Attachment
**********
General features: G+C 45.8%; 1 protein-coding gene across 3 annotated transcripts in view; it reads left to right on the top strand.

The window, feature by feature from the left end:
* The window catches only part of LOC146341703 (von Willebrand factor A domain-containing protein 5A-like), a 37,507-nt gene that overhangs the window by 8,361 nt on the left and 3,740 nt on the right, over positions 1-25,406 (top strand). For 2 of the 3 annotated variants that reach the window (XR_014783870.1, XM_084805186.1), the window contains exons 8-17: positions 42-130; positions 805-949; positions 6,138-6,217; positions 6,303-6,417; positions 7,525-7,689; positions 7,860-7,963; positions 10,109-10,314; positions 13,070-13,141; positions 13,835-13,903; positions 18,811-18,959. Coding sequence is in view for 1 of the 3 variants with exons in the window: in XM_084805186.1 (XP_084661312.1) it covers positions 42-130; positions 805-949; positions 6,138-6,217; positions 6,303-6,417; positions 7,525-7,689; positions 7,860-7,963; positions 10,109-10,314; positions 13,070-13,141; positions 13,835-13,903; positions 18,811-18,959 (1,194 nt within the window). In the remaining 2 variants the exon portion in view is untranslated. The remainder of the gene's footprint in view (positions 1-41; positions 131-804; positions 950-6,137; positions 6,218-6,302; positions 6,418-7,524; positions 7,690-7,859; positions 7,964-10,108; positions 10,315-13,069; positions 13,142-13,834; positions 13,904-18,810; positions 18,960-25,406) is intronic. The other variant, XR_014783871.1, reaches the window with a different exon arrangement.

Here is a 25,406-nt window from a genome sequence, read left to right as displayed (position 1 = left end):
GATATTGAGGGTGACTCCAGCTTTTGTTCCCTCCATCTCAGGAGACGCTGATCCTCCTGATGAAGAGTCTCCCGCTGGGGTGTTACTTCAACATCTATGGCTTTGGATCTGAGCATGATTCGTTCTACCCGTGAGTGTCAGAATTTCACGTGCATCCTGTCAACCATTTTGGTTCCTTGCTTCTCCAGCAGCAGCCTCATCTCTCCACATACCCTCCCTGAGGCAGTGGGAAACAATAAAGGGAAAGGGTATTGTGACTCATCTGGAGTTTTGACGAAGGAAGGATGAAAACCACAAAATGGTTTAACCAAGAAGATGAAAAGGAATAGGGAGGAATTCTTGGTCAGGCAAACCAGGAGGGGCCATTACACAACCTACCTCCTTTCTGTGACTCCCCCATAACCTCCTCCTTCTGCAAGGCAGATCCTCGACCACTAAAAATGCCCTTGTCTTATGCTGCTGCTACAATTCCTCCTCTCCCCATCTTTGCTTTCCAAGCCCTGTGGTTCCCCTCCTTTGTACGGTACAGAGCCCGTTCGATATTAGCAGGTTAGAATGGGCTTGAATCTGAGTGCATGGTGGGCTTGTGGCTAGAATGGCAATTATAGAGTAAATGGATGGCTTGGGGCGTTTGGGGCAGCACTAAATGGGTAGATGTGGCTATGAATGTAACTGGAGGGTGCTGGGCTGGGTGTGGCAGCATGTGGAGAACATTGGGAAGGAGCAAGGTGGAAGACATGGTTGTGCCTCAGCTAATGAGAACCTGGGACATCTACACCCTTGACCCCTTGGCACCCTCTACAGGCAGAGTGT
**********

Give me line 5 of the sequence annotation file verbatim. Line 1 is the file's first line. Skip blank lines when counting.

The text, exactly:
GATATTGAGGGTGACTCCAGCTTTTGTTCCCTCCATCTCAGGAGACGCTGATCCTCCTGATGAAGAGTCTCCCGCTGGGGTGTTACTTCAACATCTATGGCTTTGGATCTGAGCATGATTCGTTCTACCCGTGAGTGTCAGAATTTCACGTGCATCCTGTCAACCATTTTGGTTCCTTGCTTCTCCAGCAGCAGCCTCATCTCTCCACATACCCTCCCTGAGGCAGTGGGAAACAATAAAGGGAAAGGGTATTGTGACTCATCTGGAGTTTTGACGAAGGAAGGATGAAAACCACAAAATGGTTTAACCAAGAAGATGAAAAGGAATAGGGAGGAATTCTTGGTCAGGCAAACCAGGAGGGGCCATTACACAACCTACCTCCTTTCTGTGACTCCCCCATAACCTCCTCCTTCTGCAAGGCAGATCCTCGACCACTAAAAATGCCCTTGTCTTATGCTGCTGCTACAATTCCTCCTCTCCCCATCTTTGCTTTCCAAGCCCTGTGGTTCCCCTCCTTTGTACGGTACAGAGCCCGTTCGATATTAGCAGGTTAGAATGGGCTTGAATCTGAGTGCATGGTGGGCTTGTGGCTAGAATGGCAATTATAGAGTAAATGGATGGCTTGGGGCGTTTGGGGCAGCACTAAATGGGTAGATGTGGCTATGAATGTAACTGGAGGGTGCTGGGCTGGGTGTGGCAGCATGTGGAGAACATTGGGAAGGAGCAAGGTGGAAGACATGGTTGTGCCTCAGCTAATGAGAACCTGGGACATCTACACCCTTGACCCCTTGGCACCCTCTACAGGCAGAGTGT